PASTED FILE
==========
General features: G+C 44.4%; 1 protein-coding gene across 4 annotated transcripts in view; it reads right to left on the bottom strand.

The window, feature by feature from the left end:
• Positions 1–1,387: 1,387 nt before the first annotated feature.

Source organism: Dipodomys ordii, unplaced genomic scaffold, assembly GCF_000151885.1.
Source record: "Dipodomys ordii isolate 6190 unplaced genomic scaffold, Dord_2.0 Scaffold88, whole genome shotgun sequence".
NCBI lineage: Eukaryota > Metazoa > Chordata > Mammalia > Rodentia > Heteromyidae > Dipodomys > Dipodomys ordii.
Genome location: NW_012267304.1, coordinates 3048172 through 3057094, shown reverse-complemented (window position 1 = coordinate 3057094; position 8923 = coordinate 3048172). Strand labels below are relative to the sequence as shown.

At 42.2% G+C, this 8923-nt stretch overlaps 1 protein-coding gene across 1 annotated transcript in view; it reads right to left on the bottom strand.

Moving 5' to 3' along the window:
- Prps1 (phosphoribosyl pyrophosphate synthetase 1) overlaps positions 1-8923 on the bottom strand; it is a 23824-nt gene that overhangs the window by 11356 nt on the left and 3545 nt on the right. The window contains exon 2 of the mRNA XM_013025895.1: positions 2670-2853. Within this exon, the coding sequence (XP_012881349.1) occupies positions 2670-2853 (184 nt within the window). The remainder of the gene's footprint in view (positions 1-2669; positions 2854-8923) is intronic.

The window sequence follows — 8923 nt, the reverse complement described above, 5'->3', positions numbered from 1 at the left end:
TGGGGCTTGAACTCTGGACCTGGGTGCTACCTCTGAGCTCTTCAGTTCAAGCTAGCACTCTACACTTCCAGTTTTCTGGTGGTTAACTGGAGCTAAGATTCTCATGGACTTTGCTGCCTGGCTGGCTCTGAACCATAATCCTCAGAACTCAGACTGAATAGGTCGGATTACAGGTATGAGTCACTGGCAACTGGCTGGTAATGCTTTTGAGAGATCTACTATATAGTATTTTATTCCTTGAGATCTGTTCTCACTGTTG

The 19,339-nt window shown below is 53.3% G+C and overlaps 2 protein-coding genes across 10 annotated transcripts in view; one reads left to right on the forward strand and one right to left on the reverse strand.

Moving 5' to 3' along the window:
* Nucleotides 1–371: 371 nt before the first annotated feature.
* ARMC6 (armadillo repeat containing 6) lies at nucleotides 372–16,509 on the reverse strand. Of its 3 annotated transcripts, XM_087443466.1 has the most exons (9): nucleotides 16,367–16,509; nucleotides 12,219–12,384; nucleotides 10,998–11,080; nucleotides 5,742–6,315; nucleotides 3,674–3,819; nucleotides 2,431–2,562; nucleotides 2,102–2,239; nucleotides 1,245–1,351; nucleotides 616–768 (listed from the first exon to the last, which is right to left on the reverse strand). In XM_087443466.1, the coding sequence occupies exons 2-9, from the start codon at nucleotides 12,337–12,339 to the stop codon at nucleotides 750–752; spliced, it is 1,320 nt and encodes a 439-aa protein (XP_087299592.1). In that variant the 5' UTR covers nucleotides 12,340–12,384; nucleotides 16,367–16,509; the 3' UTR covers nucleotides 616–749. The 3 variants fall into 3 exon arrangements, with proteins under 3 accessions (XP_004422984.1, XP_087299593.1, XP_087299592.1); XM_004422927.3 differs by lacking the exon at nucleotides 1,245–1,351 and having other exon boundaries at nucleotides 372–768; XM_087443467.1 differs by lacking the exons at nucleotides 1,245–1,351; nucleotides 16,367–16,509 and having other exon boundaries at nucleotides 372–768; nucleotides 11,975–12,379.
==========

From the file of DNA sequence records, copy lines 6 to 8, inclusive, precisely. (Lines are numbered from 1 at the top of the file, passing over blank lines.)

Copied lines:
NCBI lineage: Eukaryota > Metazoa > Chordata > Mammalia > Rodentia > Heteromyidae > Dipodomys > Dipodomys ordii.
Genome location: NW_012267304.1, coordinates 3048172 through 3057094, shown reverse-complemented (window position 1 = coordinate 3057094; position 8923 = coordinate 3048172). Strand labels below are relative to the sequence as shown.

At 42.2% G+C, this 8923-nt stretch overlaps 1 protein-coding gene across 1 annotated transcript in view; it reads right to left on the bottom strand.